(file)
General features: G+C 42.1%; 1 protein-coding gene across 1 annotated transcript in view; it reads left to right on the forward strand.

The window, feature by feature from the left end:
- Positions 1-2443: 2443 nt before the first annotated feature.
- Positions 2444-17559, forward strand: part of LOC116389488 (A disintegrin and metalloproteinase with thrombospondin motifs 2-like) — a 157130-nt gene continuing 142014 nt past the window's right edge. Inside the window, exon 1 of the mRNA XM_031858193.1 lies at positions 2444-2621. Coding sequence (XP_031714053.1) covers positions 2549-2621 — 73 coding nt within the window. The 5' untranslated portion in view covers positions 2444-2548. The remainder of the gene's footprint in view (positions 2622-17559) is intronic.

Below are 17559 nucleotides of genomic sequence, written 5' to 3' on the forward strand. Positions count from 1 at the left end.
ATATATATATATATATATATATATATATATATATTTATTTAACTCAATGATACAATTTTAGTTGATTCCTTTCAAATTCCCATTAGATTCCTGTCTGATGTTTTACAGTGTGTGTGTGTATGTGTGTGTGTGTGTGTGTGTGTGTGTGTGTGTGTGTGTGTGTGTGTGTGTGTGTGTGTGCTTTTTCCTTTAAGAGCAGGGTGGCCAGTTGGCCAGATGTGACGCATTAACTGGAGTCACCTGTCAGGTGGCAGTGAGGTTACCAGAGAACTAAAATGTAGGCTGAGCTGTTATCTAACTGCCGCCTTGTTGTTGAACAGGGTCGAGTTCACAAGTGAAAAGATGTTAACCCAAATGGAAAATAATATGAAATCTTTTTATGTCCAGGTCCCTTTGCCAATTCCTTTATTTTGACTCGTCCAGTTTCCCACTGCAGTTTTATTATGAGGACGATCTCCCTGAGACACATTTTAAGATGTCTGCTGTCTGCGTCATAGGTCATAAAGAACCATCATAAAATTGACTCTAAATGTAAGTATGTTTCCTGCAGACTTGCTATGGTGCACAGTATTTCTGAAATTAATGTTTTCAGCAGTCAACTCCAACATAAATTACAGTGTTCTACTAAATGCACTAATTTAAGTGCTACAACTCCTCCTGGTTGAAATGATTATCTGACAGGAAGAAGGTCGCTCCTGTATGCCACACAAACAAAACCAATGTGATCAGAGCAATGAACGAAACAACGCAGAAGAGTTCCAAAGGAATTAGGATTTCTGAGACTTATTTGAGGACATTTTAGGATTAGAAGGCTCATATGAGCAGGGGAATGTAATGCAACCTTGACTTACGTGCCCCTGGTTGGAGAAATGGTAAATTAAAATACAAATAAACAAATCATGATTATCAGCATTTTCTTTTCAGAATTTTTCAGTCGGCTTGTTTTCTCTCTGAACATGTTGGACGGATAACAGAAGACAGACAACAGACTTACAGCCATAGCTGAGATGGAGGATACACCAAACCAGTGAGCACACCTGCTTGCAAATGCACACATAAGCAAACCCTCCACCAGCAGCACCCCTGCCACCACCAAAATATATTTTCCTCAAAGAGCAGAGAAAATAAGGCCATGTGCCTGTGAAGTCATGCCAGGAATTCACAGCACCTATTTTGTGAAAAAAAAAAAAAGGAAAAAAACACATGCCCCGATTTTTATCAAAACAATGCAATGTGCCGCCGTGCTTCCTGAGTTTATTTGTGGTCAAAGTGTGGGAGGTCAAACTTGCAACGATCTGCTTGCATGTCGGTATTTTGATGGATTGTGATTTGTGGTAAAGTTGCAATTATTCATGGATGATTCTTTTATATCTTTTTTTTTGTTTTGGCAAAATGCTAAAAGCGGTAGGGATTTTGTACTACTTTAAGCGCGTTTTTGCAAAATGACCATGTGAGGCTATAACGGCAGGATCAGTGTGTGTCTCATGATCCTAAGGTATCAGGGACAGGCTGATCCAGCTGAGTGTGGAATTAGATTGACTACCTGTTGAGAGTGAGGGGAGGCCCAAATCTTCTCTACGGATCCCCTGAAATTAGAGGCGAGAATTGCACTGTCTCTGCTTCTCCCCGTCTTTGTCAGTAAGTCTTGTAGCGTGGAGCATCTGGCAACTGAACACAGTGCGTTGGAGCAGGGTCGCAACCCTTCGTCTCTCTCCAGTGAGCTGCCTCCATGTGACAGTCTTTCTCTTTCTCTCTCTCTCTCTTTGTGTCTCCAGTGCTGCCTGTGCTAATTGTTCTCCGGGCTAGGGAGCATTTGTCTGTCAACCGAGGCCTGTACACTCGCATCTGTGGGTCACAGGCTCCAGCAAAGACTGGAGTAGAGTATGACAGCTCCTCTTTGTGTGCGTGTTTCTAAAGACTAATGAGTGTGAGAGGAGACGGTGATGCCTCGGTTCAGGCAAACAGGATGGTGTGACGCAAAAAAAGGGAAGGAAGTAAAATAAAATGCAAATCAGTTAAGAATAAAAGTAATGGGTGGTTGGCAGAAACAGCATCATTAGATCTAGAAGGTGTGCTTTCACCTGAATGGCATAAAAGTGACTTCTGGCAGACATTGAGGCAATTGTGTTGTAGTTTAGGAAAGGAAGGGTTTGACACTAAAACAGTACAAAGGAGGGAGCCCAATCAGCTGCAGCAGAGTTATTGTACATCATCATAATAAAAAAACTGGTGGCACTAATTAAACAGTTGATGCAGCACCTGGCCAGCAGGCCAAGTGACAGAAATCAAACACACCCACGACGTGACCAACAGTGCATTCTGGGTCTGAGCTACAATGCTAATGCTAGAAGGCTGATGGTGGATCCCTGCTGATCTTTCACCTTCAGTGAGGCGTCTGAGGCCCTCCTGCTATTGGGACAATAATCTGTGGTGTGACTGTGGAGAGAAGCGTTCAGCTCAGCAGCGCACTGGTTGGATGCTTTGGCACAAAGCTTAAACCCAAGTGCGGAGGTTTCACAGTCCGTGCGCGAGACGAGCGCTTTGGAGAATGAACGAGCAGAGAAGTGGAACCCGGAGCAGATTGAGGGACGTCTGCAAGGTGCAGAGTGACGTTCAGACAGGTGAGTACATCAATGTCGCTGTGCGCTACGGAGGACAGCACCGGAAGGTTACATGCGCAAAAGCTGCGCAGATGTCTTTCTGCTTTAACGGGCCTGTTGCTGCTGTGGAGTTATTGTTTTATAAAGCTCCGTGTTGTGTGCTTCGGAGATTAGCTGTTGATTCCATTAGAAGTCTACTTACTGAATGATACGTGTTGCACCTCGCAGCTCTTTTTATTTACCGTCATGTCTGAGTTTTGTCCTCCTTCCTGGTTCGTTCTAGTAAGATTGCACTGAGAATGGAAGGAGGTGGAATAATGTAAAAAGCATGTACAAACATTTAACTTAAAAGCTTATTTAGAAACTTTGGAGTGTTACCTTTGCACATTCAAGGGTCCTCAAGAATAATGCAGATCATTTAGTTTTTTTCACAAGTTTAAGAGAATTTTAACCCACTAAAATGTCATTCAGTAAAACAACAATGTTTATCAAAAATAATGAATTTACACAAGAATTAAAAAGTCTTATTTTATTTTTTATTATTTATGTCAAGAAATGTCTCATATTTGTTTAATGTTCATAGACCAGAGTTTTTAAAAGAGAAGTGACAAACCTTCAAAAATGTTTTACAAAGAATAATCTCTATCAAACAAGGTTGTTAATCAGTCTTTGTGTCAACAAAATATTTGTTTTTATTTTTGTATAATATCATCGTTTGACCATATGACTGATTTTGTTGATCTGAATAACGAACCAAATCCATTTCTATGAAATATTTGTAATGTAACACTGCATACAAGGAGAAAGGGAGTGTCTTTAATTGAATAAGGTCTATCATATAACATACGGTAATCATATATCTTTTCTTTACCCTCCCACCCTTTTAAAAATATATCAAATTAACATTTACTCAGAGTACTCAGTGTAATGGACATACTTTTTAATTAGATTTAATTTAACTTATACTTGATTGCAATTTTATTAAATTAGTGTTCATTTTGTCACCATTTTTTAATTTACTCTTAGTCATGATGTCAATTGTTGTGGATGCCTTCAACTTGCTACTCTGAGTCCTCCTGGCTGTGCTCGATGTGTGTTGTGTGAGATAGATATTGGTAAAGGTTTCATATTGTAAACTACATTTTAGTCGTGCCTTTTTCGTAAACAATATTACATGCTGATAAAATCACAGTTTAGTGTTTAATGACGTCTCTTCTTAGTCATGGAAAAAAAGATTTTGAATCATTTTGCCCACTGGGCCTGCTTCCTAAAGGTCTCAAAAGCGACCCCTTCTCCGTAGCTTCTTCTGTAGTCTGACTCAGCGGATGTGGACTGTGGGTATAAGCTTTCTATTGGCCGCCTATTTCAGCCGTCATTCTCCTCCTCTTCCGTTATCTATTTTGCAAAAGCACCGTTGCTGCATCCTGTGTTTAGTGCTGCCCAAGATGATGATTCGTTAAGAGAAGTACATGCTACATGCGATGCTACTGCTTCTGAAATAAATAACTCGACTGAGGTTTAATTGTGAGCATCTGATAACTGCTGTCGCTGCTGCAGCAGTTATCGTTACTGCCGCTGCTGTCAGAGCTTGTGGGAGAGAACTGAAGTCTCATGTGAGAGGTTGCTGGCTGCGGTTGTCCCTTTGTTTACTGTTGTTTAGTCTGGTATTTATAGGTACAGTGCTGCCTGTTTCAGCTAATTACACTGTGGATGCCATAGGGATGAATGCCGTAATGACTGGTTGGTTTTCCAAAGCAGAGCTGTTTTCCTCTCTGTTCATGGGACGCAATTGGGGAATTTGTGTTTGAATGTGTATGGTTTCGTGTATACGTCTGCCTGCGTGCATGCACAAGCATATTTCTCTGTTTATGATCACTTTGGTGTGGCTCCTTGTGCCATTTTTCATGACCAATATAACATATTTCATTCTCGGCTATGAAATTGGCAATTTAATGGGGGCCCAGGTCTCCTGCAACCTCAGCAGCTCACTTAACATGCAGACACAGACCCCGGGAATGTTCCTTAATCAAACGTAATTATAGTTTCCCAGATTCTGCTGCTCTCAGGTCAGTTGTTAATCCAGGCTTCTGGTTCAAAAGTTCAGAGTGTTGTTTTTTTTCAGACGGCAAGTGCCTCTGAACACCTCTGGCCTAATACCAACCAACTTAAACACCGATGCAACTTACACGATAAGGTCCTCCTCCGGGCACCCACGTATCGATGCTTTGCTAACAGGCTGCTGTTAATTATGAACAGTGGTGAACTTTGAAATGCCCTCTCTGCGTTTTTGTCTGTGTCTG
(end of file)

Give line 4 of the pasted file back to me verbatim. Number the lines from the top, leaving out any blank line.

- Positions 2444-17559, forward strand: part of LOC116389488 (A disintegrin and metalloproteinase with thrombospondin motifs 2-like) — a 157130-nt gene continuing 142014 nt past the window's right edge. Inside the window, exon 1 of the mRNA XM_031858193.1 lies at positions 2444-2621. Coding sequence (XP_031714053.1) covers positions 2549-2621 — 73 coding nt within the window. The 5' untranslated portion in view covers positions 2444-2548. The remainder of the gene's footprint in view (positions 2622-17559) is intronic.